Respondents answered, pointing out that Consolidated had not offered any evidence, nor requested a formal hearing for presentation of evidence; that petitioner never challenged the correctness of Credit’s schedule of cash and stock dividends submitted with its motion for execution; and that petitioner’s remedy was appeal and not certiorari.

We agree with petitioner that the orders complained of actually deviate from the final decision of the Court of Appeals, in so far as they equate "whatever dividends had been declared and issued or paid" (corresponding to the litigated 280,000 shares of capital stock), as adjudged by the appellate court, with "those (dividends) that pertain to the said shares whether or not they have been actually paid or issued to the company itself." The final decision being executed did not require nor order the corporation to declare dividends on the litigated shares adjudicated to respondent Credit; it merely adjudged the latter entitled to dividends that had been "declared and issued or paid corresponding thereto." There is justification for such award, notwithstanding the declaration in the body of its decision that the shares were not treasury stock. For it stands to reason that whether corporate dividends "pertain" to any particular shares or shareholder primarily depends on the terms of the resolution declaring them. Even if the petitioner Consolidated had erroneously considered the disputed shares as not entitled to dividends because they had become treasury stock in 1951, if it had exhausted the surplus then available for dividends by distributing it among the other outstanding shares of stock, any dividends to be paid now upon the 280,000 shares would be in excess of the surplus, and in violation of law. 1 The results would be particularly serious in the case of stock dividends: for here any stock dividend in addition to that originally declared could dilute the other outstanding share holdings beyond what was contemplated by the stockholders in authorizing or ratifying the original stock dividend, and could result in extending the increase in the number of shares beyond what was authorized in the amended articles of incorporation or in the certificates of increase of capital recorded with the Securities and Exchange Commission.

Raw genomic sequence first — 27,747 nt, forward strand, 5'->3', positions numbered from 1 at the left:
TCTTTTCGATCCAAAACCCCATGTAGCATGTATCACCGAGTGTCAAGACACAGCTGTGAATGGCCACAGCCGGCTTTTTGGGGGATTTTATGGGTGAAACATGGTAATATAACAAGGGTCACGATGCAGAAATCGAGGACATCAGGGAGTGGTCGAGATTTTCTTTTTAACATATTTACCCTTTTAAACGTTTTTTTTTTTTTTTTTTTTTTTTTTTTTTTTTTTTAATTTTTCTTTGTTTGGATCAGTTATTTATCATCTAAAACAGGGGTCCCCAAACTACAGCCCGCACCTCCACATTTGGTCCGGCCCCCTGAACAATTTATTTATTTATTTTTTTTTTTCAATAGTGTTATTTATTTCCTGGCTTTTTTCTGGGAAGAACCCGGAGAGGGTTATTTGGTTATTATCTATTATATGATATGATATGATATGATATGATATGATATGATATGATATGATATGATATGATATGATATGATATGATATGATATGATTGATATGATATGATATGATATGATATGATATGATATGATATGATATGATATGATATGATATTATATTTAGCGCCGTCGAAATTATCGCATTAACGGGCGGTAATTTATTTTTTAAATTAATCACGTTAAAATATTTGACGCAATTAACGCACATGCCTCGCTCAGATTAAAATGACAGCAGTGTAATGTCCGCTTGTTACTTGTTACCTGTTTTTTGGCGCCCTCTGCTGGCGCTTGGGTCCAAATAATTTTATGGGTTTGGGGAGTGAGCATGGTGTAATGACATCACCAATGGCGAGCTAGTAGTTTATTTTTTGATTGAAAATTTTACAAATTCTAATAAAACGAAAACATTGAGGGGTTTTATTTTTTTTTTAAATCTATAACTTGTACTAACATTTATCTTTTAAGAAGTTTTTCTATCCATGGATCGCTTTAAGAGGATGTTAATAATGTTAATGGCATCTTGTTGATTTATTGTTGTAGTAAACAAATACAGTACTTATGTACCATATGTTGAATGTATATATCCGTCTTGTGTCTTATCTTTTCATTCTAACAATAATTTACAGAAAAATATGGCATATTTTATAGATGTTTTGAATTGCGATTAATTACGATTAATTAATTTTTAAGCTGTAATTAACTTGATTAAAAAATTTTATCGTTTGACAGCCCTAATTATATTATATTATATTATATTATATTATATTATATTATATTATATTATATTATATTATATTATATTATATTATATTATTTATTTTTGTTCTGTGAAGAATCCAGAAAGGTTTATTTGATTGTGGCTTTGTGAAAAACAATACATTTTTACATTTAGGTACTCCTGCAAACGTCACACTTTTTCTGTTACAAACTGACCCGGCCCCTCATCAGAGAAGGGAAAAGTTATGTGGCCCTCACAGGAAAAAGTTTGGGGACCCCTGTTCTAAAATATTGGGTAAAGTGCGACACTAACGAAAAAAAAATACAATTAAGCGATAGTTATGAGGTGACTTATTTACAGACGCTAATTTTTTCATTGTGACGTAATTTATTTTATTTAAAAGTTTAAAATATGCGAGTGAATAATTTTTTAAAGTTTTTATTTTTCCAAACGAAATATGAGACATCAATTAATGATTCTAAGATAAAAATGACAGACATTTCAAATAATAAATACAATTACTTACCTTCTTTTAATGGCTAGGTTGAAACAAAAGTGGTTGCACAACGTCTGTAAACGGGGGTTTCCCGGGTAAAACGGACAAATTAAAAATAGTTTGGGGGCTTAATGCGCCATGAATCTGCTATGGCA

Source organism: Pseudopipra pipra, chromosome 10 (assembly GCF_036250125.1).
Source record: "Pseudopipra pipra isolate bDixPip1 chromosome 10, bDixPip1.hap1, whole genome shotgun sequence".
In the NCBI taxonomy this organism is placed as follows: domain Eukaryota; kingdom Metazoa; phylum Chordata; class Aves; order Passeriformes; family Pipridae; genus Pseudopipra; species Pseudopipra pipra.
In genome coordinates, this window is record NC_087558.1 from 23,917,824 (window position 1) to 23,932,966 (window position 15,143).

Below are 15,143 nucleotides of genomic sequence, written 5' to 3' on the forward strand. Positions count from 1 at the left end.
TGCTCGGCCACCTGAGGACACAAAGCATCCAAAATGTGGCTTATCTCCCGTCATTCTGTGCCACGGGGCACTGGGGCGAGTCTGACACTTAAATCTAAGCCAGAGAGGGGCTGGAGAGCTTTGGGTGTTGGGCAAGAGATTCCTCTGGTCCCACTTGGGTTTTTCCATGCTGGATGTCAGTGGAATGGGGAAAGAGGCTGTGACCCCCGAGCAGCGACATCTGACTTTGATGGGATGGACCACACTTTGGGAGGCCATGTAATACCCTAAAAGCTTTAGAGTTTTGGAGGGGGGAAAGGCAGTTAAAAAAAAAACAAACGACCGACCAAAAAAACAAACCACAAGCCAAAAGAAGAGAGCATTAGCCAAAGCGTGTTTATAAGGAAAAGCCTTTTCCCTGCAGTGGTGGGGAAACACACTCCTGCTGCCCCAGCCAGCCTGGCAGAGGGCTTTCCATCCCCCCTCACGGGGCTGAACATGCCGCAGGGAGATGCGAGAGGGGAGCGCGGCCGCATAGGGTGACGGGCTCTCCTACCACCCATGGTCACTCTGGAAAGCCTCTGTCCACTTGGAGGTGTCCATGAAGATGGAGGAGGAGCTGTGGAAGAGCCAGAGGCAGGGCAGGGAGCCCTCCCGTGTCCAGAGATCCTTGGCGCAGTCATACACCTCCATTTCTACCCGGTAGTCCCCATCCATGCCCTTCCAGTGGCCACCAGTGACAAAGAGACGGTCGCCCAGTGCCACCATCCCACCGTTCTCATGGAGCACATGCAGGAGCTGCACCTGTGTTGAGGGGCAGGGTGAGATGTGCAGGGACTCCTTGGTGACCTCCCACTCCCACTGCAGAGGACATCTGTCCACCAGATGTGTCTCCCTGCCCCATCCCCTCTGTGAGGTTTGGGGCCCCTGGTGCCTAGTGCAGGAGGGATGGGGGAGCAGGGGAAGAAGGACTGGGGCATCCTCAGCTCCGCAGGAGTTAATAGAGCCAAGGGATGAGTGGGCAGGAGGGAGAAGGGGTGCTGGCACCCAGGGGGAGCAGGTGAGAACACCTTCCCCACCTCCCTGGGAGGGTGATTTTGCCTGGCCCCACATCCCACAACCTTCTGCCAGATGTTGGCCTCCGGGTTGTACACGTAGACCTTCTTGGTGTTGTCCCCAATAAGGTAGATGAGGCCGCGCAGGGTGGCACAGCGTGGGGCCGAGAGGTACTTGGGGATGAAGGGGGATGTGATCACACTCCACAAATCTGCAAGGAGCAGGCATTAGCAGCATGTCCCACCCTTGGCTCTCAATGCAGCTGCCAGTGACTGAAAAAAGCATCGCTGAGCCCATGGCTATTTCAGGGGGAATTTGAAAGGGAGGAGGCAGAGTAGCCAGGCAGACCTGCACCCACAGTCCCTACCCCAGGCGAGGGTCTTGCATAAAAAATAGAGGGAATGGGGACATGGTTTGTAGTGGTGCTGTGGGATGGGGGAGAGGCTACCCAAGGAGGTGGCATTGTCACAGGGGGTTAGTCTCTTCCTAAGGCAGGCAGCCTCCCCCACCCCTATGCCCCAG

It is plain from the foregoing that the opposing claims of the parties raise issues that should be threshed out in a formal hearing and upon competent evidence. To adjudicate said issues without evidence, as the court below has done, is arbitrary and constitutes a grave abuse of discretion.

The contention that the petitioner never challenged the correctness of respondent Credit’s schedule of cash and stock dividends attached to its motion for execution is untenable, for there is a plain contradiction between that schedule and the amount of dividends recognized by Consolidated in its opposition to the motion for execution. As against 616,000 shares and P66,934.00 claimed as dividends by Credit, Consolidated attached to its opposition a certified statement showing that only P1,540.00 were earned as dividends. An issue was thus adequately posited, and the absence of a formal challenge becomes irrelevant.

Finally, under the circumstances of the present case herein adverted to and because the court below arbitrarily ordered that the petitioner turn over property to the private respondent not covered by the previous judgment, without any evidence in support of the order, we think that recourse to certiorari was proper, since appeal with its attendant delays was not an adequate remedy.

WHEREFORE, the writ prayed for is granted, and the orders of the Court of First Instance of Manila now complained of are set aside, and the preliminary writ of injunction issued is made permanent The records are ordered returned to the Court a quo for further proceedings conformable to this opinion. Costs against private respondent Credit Corporation of the Philippines.

Concepcion, C.J., Dizon, Makalintal, Zaldivar, Castro, and Fernando, JJ., concur.

Teehankee, J., did not take part.

Barredo, J., concurs in the result.

Villamor, J., is on leave.

Endnotes:



1. Section 16, Corporation Law as amended by Republic Act 3518.